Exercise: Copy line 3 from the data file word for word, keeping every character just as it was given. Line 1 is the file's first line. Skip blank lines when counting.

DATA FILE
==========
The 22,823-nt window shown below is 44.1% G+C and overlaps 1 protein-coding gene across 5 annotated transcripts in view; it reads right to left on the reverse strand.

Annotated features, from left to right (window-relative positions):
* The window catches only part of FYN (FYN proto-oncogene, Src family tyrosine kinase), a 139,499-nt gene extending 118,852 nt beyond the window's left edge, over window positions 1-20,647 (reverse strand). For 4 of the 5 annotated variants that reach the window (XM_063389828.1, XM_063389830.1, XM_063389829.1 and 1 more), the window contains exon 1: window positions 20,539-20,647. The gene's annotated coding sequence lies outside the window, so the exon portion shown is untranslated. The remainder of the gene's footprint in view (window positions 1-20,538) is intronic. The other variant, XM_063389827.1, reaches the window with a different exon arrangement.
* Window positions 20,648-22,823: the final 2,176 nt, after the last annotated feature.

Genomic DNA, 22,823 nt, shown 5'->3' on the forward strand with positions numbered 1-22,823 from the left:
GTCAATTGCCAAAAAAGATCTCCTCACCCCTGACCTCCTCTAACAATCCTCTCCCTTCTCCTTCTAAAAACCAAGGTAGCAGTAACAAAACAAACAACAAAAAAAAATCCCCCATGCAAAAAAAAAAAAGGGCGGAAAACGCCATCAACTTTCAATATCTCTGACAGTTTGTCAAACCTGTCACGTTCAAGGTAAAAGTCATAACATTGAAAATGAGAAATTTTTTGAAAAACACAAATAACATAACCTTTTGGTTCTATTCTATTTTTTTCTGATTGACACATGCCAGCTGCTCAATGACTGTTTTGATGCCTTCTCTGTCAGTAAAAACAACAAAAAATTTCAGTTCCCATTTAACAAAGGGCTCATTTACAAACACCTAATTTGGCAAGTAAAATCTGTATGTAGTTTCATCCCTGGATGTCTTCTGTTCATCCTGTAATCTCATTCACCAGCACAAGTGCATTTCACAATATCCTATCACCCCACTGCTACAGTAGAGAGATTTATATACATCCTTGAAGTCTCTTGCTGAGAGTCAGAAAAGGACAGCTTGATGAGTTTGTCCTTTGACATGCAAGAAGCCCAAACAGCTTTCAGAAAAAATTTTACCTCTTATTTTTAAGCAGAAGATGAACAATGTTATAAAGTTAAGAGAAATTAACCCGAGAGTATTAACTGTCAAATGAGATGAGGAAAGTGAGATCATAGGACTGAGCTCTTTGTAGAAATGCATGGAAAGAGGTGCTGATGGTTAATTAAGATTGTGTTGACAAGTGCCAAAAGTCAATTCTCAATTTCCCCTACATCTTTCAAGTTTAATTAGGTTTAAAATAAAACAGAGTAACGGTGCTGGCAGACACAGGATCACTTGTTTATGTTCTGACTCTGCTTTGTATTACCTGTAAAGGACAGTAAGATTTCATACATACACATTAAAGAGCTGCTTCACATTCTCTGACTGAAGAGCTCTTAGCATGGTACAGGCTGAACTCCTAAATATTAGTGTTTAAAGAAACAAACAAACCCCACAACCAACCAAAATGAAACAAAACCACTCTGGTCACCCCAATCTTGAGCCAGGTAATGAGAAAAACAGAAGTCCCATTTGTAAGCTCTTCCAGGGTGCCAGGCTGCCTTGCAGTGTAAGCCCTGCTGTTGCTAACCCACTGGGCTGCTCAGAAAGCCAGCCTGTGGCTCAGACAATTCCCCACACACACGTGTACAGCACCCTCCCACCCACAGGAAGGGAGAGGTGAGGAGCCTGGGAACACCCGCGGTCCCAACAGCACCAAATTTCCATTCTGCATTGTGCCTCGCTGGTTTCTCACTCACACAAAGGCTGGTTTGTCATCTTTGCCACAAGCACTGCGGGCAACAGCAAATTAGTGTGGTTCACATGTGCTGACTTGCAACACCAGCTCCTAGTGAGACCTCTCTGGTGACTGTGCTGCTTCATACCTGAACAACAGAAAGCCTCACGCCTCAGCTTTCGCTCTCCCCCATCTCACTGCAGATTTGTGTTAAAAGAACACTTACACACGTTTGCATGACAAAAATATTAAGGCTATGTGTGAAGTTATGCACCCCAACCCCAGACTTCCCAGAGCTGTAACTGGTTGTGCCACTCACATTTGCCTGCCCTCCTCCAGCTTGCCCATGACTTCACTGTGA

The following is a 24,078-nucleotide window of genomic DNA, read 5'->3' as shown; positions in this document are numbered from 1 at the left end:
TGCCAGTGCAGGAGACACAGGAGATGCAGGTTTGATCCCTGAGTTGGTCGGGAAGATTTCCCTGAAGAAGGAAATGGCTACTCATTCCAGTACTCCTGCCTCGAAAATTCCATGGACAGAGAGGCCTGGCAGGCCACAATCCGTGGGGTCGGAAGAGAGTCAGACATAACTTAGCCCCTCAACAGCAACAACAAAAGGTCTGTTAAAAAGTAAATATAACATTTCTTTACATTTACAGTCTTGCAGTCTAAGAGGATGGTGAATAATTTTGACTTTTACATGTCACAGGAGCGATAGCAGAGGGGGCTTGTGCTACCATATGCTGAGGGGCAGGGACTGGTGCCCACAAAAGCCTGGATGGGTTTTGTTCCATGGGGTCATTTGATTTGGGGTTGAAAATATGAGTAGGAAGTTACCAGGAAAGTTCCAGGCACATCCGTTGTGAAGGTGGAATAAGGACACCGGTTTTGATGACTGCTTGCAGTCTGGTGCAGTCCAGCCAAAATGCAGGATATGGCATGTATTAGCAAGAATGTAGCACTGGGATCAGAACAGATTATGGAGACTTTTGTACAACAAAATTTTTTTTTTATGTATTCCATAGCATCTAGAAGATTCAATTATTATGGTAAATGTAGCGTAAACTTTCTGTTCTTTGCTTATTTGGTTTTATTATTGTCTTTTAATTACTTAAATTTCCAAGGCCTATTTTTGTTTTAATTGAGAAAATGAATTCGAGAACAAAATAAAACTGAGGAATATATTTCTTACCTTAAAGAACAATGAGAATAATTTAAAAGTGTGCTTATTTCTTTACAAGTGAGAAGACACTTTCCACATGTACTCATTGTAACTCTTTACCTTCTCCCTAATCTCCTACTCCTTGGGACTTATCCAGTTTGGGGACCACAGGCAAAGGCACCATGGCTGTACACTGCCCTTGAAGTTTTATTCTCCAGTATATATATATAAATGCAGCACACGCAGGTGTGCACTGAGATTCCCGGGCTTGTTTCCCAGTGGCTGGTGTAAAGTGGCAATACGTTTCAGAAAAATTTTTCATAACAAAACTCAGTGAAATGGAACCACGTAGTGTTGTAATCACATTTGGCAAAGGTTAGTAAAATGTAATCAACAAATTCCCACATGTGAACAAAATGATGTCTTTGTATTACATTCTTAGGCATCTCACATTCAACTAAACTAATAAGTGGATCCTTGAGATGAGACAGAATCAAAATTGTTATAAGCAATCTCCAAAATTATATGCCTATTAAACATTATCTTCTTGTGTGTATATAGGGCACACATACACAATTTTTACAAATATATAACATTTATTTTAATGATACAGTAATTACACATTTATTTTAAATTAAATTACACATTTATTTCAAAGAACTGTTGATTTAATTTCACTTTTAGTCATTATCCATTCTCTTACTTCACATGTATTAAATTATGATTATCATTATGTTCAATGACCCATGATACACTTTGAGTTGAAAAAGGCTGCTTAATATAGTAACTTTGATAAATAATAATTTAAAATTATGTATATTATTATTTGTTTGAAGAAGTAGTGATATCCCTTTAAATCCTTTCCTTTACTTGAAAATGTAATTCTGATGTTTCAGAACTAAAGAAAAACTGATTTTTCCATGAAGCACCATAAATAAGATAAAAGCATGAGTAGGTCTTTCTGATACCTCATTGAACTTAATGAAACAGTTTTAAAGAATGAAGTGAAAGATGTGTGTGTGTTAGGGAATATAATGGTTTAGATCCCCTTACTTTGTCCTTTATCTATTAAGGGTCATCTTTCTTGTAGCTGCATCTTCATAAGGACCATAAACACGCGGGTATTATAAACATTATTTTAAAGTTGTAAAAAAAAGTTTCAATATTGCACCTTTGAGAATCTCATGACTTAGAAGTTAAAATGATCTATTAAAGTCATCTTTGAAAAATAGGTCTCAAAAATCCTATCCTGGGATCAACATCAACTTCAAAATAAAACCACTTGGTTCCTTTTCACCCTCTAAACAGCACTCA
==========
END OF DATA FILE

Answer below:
* The window catches only part of FYN (FYN proto-oncogene, Src family tyrosine kinase), a 139,499-nt gene extending 118,852 nt beyond the window's left edge, over window positions 1-20,647 (reverse strand). For 4 of the 5 annotated variants that reach the window (XM_063389828.1, XM_063389830.1, XM_063389829.1 and 1 more), the window contains exon 1: window positions 20,539-20,647. The gene's annotated coding sequence lies outside the window, so the exon portion shown is untranslated. The remainder of the gene's footprint in view (window positions 1-20,538) is intronic. The other variant, XM_063389827.1, reaches the window with a different exon arrangement.